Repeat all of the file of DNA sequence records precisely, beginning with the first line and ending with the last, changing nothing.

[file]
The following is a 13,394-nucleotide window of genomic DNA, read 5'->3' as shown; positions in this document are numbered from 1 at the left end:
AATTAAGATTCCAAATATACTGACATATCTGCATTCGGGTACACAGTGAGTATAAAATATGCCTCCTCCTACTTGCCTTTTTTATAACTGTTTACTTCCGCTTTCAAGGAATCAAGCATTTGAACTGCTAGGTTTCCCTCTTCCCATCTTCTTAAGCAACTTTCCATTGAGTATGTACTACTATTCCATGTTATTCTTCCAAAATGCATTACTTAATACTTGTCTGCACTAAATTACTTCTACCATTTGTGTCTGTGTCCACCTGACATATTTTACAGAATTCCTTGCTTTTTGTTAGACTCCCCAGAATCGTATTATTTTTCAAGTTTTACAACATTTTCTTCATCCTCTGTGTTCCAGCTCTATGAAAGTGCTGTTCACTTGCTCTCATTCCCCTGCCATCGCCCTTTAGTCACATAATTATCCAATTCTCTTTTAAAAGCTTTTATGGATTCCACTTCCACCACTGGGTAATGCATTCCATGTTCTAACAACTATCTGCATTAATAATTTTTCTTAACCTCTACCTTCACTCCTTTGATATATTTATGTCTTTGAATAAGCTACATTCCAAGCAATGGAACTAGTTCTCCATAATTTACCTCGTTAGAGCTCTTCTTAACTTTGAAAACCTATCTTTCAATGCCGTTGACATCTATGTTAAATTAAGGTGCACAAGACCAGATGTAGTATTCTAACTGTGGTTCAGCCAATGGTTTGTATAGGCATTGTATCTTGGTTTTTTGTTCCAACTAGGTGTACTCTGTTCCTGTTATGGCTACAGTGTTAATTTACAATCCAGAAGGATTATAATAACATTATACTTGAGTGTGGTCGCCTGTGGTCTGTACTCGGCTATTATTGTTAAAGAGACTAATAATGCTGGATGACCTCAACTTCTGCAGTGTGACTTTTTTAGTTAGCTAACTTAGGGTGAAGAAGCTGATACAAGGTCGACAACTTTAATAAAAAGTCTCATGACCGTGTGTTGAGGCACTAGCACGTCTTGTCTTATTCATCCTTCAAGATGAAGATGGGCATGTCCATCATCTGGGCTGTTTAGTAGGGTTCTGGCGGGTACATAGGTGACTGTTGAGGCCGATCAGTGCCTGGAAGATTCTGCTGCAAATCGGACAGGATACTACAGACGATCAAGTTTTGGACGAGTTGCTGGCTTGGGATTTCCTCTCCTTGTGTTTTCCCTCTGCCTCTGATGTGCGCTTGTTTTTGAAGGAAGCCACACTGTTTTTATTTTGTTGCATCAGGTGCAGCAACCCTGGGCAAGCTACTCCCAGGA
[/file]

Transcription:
The following is a 13,394-nucleotide window of genomic DNA, read 5'->3' as shown; positions in this document are numbered from 1 at the left end:
AATTAAGATTCCAAATATACTGACATATCTGCATTCGGGTACACAGTGAGTATAAAATATGCCTCCTCCTACTTGCCTTTTTTATAACTGTTTACTTCCGCTTTCAAGGAATCAAGCATTTGAACTGCTAGGTTTCCCTCTTCCCATCTTCTTAAGCAACTTTCCATTGAGTATGTACTACTATTCCATGTTATTCTTCCAAAATGCATTACTTAATACTTGTCTGCACTAAATTACTTCTACCATTTGTGTCTGTGTCCACCTGACATATTTTACAGAATTCCTTGCTTTTTGTTAGACTCCCCAGAATCGTATTATTTTTCAAGTTTTACAACATTTTCTTCATCCTCTGTGTTCCAGCTCTATGAAAGTGCTGTTCACTTGCTCTCATTCCCCTGCCATCGCCCTTTAGTCACATAATTATCCAATTCTCTTTTAAAAGCTTTTATGGATTCCACTTCCACCACTGGGTAATGCATTCCATGTTCTAACAACTATCTGCATTAATAATTTTTCTTAACCTCTACCTTCACTCCTTTGATATATTTATGTCTTTGAATAAGCTACATTCCAAGCAATGGAACTAGTTCTCCATAATTTACCTCGTTAGAGCTCTTCTTAACTTTGAAAACCTATCTTTCAATGCCGTTGACATCTATGTTAAATTAAGGTGCACAAGACCAGATGTAGTATTCTAACTGTGGTTCAGCCAATGGTTTGTATAGGCATTGTATCTTGGTTTTTTGTTCCAACTAGGTGTACTCTGTTCCTGTTATGGCTACAGTGTTAATTTACAATCCAGAAGGATTATAATAACATTATACTTGAGTGTGGTCGCCTGTGGTCTGTACTCGGCTATTATTGTTAAAGAGACTAATAATGCTGGATGACCTCAACTTCTGCAGTGTGACTTTTTTAGTTAGCTAACTTAGGGTGAAGAAGCTGATACAAGGTCGACAACTTTAATAAAAAGTCTCATGACCGTGTGTTGAGGCACTAGCACGTCTTGTCTTATTCATCCTTCAAGATGAAGATGGGCATGTCCATCATCTGGGCTGTTTAGTAGGGTTCTGGCGGGTACATAGGTGACTGTTGAGGCCGATCAGTGCCTGGAAGATTCTGCTGCAAATCGGACAGGATACTACAGACGATCAAGTTTTGGACGAGTTGCTGGCTTGGGATTTCCTCTCCTTGTGTTTTCCCTCTGCCTCTGATGTGCGCTTGTTTTTGAAGGAAGCCACACTGTTTTTATTTTGTTGCATCAGGTGCAGCAACCCTGGGCAAGCTACTCCCAGGA